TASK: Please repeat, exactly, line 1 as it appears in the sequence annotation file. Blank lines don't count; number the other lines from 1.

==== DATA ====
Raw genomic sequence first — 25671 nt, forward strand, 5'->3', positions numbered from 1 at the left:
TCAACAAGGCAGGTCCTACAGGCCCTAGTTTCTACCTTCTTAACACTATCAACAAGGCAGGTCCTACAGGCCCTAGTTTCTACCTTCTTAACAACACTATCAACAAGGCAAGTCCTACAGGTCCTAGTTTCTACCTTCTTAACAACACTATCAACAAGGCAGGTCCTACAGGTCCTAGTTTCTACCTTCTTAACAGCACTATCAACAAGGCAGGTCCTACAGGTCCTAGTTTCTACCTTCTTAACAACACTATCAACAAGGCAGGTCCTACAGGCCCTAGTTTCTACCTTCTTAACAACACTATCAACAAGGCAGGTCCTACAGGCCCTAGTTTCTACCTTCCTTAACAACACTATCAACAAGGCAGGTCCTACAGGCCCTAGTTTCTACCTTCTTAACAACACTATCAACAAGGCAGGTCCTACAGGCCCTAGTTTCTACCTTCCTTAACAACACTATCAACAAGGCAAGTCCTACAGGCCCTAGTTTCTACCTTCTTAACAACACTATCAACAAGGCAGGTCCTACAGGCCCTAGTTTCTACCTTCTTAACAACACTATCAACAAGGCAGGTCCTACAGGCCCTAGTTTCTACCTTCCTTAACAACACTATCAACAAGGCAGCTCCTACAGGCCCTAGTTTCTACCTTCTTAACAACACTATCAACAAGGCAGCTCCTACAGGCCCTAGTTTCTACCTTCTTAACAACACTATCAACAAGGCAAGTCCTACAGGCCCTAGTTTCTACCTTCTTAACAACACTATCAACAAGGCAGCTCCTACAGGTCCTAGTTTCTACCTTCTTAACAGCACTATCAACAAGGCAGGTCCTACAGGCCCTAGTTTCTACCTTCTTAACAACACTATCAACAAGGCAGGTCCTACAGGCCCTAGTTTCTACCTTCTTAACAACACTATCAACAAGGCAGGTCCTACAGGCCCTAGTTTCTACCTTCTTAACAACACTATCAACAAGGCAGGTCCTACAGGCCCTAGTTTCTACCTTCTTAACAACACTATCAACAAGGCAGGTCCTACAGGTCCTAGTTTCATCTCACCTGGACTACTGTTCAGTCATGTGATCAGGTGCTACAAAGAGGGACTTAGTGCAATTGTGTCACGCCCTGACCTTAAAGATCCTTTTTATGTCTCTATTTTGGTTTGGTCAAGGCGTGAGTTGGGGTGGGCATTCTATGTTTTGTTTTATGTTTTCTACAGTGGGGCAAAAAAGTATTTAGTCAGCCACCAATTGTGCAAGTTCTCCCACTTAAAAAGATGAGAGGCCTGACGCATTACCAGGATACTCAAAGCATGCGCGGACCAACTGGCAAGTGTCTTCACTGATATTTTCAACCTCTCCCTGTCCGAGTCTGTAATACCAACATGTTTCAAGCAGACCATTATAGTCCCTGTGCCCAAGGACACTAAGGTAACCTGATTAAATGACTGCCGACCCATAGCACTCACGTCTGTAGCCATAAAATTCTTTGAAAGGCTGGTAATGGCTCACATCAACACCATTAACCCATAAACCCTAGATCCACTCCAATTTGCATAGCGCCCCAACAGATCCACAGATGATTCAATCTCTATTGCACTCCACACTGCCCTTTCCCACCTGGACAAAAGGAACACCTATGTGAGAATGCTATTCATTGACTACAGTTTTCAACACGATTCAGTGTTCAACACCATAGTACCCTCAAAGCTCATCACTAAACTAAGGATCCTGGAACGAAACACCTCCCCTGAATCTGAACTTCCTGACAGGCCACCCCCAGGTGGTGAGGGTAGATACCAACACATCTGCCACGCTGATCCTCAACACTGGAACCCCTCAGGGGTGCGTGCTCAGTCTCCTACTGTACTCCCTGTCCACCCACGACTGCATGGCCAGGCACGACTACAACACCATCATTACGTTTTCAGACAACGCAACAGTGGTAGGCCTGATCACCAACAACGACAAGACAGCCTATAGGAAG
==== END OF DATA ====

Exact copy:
Raw genomic sequence first — 25671 nt, forward strand, 5'->3', positions numbered from 1 at the left: